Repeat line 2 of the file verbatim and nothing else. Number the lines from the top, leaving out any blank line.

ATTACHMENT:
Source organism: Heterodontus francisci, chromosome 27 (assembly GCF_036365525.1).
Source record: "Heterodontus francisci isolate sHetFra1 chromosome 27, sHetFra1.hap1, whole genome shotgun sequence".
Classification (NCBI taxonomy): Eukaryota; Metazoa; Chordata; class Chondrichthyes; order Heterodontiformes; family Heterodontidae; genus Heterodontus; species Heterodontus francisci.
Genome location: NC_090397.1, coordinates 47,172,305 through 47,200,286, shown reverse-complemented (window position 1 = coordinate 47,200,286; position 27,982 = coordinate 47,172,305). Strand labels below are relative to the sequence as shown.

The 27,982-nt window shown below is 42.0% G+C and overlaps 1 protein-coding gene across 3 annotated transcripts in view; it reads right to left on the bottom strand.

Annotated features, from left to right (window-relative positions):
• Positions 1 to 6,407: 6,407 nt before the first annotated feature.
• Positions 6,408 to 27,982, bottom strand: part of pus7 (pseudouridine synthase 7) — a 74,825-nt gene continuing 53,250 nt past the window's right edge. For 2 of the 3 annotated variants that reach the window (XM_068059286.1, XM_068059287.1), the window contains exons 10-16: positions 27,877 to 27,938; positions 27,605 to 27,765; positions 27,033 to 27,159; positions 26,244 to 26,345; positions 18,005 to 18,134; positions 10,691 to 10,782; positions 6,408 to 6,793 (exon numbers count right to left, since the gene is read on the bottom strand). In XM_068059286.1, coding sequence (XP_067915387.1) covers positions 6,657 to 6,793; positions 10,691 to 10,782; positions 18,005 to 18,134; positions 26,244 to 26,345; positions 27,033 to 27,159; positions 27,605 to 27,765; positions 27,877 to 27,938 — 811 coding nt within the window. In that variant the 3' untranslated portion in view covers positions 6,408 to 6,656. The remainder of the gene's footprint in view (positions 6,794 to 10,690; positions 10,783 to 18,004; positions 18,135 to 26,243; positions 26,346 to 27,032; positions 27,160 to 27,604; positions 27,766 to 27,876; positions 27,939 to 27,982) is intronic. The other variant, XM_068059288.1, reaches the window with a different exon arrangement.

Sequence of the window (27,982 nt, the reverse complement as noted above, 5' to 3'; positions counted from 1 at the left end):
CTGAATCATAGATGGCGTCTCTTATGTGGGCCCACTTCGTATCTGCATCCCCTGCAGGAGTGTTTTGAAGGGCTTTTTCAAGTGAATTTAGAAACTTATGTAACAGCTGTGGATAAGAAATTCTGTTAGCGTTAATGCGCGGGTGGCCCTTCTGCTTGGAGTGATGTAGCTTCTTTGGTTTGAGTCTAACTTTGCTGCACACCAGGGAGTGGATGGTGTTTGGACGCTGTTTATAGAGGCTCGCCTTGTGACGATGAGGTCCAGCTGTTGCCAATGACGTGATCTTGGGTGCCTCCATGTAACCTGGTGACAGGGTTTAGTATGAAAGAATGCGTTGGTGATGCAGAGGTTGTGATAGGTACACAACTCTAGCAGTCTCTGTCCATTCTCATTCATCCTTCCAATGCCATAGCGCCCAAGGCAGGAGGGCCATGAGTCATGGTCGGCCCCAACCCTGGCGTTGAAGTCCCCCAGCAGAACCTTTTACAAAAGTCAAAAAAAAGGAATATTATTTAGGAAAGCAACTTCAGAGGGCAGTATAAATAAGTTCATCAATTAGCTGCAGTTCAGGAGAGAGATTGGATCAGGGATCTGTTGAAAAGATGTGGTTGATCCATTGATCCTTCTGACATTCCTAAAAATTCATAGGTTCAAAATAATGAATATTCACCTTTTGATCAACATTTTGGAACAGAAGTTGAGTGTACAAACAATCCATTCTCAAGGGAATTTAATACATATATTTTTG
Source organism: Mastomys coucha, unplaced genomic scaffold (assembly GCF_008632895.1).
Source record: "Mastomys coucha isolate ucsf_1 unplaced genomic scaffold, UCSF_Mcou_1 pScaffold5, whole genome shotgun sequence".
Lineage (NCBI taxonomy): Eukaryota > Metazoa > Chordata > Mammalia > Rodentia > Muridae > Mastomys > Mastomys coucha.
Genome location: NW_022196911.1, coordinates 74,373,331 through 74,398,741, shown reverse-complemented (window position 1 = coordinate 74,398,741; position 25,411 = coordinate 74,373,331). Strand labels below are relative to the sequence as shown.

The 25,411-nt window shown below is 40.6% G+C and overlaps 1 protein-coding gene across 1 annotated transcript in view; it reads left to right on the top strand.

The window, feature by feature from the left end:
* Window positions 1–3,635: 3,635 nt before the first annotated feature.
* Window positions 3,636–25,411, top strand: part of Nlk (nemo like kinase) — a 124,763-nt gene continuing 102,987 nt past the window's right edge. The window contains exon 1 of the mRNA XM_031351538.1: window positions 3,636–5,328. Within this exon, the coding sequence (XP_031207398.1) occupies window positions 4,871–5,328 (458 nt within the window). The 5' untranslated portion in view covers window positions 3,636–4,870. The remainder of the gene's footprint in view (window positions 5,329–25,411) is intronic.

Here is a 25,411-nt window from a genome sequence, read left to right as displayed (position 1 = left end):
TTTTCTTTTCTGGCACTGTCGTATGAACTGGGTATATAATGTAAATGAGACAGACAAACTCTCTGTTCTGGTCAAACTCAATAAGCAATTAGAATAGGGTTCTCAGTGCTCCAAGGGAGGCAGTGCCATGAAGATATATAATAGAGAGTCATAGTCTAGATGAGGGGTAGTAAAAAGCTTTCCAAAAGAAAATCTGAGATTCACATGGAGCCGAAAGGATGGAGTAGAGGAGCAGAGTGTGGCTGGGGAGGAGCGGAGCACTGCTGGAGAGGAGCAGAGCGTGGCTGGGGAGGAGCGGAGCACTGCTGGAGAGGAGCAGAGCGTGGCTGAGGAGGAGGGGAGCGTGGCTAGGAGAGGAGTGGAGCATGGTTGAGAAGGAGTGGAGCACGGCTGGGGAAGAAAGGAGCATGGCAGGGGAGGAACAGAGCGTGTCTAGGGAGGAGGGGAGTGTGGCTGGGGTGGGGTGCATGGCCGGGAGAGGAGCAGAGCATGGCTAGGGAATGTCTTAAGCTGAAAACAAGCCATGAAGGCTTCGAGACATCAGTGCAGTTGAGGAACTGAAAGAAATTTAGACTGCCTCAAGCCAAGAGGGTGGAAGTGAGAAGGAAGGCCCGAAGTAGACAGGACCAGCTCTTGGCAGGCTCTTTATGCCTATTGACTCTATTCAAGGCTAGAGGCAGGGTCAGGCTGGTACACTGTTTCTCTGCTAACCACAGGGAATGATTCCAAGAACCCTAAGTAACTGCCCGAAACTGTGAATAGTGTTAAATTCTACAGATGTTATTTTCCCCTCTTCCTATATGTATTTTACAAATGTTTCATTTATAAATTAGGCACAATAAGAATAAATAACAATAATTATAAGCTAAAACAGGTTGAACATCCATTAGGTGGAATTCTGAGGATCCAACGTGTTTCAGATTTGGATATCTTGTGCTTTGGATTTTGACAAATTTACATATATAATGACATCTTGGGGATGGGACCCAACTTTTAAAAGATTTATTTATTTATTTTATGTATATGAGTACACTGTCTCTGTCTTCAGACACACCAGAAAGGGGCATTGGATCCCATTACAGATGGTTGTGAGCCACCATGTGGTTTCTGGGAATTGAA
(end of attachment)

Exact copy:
Source record: "Heterodontus francisci isolate sHetFra1 chromosome 27, sHetFra1.hap1, whole genome shotgun sequence".